ISSN (Print) - 0012-9976 | ISSN (Online) - 2349-8846

A+| A| A-

Liminal Spaces

Racism against Africans in India

Sporadic but virulent racial attacks on African nationals in public spaces contradict the ongoing metanarratives of ascendant India-Africa political and economic relations. This article affirms that the Indian people at large and the Government of India have remained steadfast in their condemnation of such xenophobic attacks. Increased people-to-people interactions through the arts, education, state media, and shared cultural festivals will promote greater intercultural understanding and buttress the long-standing Afrasian connections.

For a country steeped in syncretism and traditions of welcoming foreigners, the hostile attacks against Africans in India in the last three to four years signals a worrying trend. Though sporadic, these events have been unsettling for the Indian and African peoples and the ascendant India–Africa relations. Khirki Extension, a suburb of Delhi was raided at the behest of a local politician, Somnath Bharti, in 2014. The raid targeted Ugandan women residents. They deposed that they were manhandled and accused of running a drug and prostitution racket, and were forced to undergo medical tests. Bharti’s act was clearly outside the remit of his jurisdiction and he was severely criticised (Indian Express 2014).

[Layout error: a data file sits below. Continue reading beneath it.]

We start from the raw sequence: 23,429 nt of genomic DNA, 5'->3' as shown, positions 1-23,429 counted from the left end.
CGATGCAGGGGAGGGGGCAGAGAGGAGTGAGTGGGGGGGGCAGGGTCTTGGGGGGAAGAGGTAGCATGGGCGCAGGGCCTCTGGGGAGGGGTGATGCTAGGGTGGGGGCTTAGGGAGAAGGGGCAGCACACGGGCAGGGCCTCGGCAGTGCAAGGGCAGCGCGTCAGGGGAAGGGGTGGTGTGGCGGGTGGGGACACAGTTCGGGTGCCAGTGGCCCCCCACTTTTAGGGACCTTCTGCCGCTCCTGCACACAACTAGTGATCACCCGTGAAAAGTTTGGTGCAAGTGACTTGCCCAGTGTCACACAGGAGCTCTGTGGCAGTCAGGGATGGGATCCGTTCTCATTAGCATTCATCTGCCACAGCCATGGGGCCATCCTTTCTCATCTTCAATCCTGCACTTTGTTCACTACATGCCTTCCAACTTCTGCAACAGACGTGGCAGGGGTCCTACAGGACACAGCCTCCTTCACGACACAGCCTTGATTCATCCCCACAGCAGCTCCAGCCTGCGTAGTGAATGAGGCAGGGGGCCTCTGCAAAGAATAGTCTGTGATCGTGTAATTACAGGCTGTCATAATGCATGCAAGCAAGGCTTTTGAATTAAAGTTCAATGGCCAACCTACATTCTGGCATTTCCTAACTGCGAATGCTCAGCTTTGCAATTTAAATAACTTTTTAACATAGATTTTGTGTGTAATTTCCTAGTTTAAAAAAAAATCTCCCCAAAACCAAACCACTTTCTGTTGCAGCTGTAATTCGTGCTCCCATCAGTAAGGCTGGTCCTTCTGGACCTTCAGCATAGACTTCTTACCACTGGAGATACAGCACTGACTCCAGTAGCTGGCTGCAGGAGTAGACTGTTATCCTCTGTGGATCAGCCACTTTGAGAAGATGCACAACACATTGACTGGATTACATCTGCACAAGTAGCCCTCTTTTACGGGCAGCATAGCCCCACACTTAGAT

This was not a one-off incident. Delhi has seen similar occurrences of hostility against African immigrants. In the same year, violence broke out in Goa after African nationals protested against the death of a Nigerian national, Obodo Uzoma Simeon, who was killed, allegedly in a drug war with the locals. The Goa police dealt with the issue effectively, as a local law and order problem and the culprits were arrested (Firstpost 2013). Such incidences of racial stereotyping of “blacks” as drug dealers and prostitutes is rife in India and emphasises the lack of intercultural understanding between the two communities.

Dear Reader,

To continue reading, become a subscriber.

Explore our attractive subscription offers.

Click here


To gain instant access to this article (download).

Pay INR 50.00

(Readers in India)

Pay $ 6.00

(Readers outside India)

Back to Top